by Granville Triumph
What’s the biggest risk to your business? Depending upon your geographic location or industry sector, the answer might range financial pressures to an inability to find skilled talent to competitive forces. But the one commonality for businesses this year is a climate of uncertainty, with concerns about unpredictable changes and emerging new threats that are poorly understood.
That’s the key takeaway from the sixth annual Allianz Risk Barometer, a study that analyzes corporate risks globally as well as by region, country, industry and size of business. For the fifth year in a row, business interruption topped the list of perils, cited as the No. 1 risk by 37 percent of respondents.
It’s not just because business interruption can lead to significant financial losses. Multiple new triggers are emerging, especially intangible perils such as cyber incidents. This trend is driven, in part, by the rise of the Internet of Things (IoT) and the ever-greater interconnectivity of machines, companies and supply chains, which can easily multiply losses in case of an incident.
Market volatility is the second most important business peril in 2017, cited by 31 percent of respondents. It is the top concern in the aviation/defense, financial services, marine and shipping, and transportation sectors. In order to anticipate any sudden changes of rules that could impact markets, companies will need to invest more resources into monitoring politics and policy-making around the world. According to trade credit insurer Euler Hermes, there have been 600 to 700 new trade barriers introduced globally every year since 2014.
At the same time, increasing reliance on technology and automation is transforming and disrupting companies across all industry sectors. While digitalization is bringing new opportunities, it is also shifting the nature of corporate assets from mostly physical to increasingly intangible. As a result, cyber threats ranked a close No. 3 globally, cited by 30 percent of respondents, climbing to No. 2 across the Americas and Europe. It is the top concern globally for businesses in the IT, telecommunications and retail/wholesale sectors.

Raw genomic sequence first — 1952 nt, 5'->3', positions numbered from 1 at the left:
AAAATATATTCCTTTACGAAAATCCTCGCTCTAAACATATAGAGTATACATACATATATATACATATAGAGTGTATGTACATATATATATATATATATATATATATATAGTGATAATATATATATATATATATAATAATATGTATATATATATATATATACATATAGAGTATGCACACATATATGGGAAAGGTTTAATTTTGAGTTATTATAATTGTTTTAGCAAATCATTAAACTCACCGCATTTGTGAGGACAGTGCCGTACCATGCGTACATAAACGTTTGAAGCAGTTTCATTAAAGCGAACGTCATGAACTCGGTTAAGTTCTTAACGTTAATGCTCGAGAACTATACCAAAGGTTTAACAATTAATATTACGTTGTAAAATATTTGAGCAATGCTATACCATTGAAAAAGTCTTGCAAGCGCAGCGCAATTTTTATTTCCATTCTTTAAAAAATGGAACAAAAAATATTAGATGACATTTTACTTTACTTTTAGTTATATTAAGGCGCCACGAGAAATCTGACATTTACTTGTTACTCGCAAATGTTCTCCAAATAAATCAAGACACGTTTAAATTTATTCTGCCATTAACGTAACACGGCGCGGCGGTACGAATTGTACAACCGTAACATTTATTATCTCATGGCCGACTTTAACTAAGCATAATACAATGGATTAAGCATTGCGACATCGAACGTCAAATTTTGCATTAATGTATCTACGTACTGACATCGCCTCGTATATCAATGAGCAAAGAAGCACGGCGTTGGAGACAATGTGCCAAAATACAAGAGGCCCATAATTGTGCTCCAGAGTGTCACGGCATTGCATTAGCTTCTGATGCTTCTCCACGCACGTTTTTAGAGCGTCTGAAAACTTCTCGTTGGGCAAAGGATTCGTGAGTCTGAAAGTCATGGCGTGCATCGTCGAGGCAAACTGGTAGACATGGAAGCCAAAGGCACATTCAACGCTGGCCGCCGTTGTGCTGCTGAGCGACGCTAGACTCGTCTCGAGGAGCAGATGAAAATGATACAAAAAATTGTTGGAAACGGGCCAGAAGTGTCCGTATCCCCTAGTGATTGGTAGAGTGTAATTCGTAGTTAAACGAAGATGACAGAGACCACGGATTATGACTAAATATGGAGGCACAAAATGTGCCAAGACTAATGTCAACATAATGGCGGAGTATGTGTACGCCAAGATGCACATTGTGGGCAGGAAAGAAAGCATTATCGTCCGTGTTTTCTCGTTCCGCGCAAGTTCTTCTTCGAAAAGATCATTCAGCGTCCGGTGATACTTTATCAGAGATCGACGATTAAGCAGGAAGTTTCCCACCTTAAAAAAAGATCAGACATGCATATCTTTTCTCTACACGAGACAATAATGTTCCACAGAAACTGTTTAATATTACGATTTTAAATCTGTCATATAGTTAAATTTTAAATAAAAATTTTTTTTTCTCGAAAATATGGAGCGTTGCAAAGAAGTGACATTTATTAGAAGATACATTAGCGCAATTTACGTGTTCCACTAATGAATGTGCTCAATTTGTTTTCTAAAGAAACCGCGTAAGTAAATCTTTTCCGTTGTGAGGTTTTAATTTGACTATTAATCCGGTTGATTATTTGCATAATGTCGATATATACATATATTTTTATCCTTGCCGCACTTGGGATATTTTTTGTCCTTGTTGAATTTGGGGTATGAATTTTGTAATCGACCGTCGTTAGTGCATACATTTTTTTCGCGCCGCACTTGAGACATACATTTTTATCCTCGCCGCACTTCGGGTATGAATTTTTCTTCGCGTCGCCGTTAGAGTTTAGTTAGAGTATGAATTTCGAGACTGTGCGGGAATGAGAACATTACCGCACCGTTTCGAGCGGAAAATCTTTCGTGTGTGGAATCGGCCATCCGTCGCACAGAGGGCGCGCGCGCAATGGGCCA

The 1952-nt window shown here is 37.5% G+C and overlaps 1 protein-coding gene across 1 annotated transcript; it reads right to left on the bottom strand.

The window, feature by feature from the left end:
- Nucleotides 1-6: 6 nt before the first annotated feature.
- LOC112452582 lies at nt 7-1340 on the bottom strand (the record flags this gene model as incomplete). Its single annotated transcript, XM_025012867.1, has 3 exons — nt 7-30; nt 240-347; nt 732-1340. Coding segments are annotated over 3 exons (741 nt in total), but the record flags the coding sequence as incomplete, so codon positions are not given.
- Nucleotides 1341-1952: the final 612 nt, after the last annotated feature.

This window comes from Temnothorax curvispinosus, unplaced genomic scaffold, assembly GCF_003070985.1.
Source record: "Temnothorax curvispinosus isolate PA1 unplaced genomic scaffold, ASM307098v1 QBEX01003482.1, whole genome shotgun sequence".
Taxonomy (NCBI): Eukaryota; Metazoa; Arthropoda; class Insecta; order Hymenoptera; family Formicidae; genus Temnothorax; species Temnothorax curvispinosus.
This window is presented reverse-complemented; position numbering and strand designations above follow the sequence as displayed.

The threat now goes far beyond hacking and privacy and data breaches, although new data protection regulations will exacerbate the fallout from these threats. Time is running out for businesses to prepare for the implementation of the new General Data Protection Regulation in 2018 — although the cost of compliance will be high, the penalties for not doing so could be even higher.
Meanwhile, increasing interconnectivity and sophistication of cyberattacks poses not only a huge direct risk for companies but also an indirect threat via exposed critical infrastructures such as IT, water and power supplies. Then there is the threat posed by technical failure or human error, which can lead to long lasting and widespread business interruptions. In a digitalized production environment, a failure to submit or interpret data correctly could stop production. Businesses need to think about data as an asset and what prevents it from being used.
Smaller companies may be underestimating cyber risk. In this category, cyber threats rank only sixth. However, the impact of a serious incident could be much more damaging for such firms.
Awareness of threats is the first step toward protecting your business. In my next post, I’ll discuss some of the steps you can take to guard against risks and minimize their impact.